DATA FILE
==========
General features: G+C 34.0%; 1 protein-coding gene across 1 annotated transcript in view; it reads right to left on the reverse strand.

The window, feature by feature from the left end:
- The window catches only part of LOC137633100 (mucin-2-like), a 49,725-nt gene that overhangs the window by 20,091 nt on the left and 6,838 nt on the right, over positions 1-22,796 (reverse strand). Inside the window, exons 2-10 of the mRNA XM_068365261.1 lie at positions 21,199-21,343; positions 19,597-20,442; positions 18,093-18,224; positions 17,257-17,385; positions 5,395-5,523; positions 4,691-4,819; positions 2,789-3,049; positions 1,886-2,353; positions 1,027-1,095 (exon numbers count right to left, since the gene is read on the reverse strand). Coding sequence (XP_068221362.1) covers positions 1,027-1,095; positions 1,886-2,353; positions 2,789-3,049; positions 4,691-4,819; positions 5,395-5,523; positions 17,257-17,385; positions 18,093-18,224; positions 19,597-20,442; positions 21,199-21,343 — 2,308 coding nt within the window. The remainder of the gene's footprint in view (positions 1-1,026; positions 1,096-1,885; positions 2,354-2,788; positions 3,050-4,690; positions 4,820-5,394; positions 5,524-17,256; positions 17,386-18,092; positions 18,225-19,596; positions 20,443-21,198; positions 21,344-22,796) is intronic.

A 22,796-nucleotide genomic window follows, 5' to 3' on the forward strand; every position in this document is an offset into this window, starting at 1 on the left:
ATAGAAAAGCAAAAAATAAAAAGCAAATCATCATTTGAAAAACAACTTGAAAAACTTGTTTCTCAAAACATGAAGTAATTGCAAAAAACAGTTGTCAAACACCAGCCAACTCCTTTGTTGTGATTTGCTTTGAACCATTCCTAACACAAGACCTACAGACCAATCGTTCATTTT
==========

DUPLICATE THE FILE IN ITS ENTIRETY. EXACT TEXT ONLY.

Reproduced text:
General features: G+C 34.0%; 1 protein-coding gene across 1 annotated transcript in view; it reads right to left on the reverse strand.

The window, feature by feature from the left end:
- The window catches only part of LOC137633100 (mucin-2-like), a 49,725-nt gene that overhangs the window by 20,091 nt on the left and 6,838 nt on the right, over positions 1-22,796 (reverse strand). Inside the window, exons 2-10 of the mRNA XM_068365261.1 lie at positions 21,199-21,343; positions 19,597-20,442; positions 18,093-18,224; positions 17,257-17,385; positions 5,395-5,523; positions 4,691-4,819; positions 2,789-3,049; positions 1,886-2,353; positions 1,027-1,095 (exon numbers count right to left, since the gene is read on the reverse strand). Coding sequence (XP_068221362.1) covers positions 1,027-1,095; positions 1,886-2,353; positions 2,789-3,049; positions 4,691-4,819; positions 5,395-5,523; positions 17,257-17,385; positions 18,093-18,224; positions 19,597-20,442; positions 21,199-21,343 — 2,308 coding nt within the window. The remainder of the gene's footprint in view (positions 1-1,026; positions 1,096-1,885; positions 2,354-2,788; positions 3,050-4,690; positions 4,820-5,394; positions 5,524-17,256; positions 17,386-18,092; positions 18,225-19,596; positions 20,443-21,198; positions 21,344-22,796) is intronic.

A 22,796-nucleotide genomic window follows, 5' to 3' on the forward strand; every position in this document is an offset into this window, starting at 1 on the left:
ATAGAAAAGCAAAAAATAAAAAGCAAATCATCATTTGAAAAACAACTTGAAAAACTTGTTTCTCAAAACATGAAGTAATTGCAAAAAACAGTTGTCAAACACCAGCCAACTCCTTTGTTGTGATTTGCTTTGAACCATTCCTAACACAAGACCTACAGACCAATCGTTCATTTT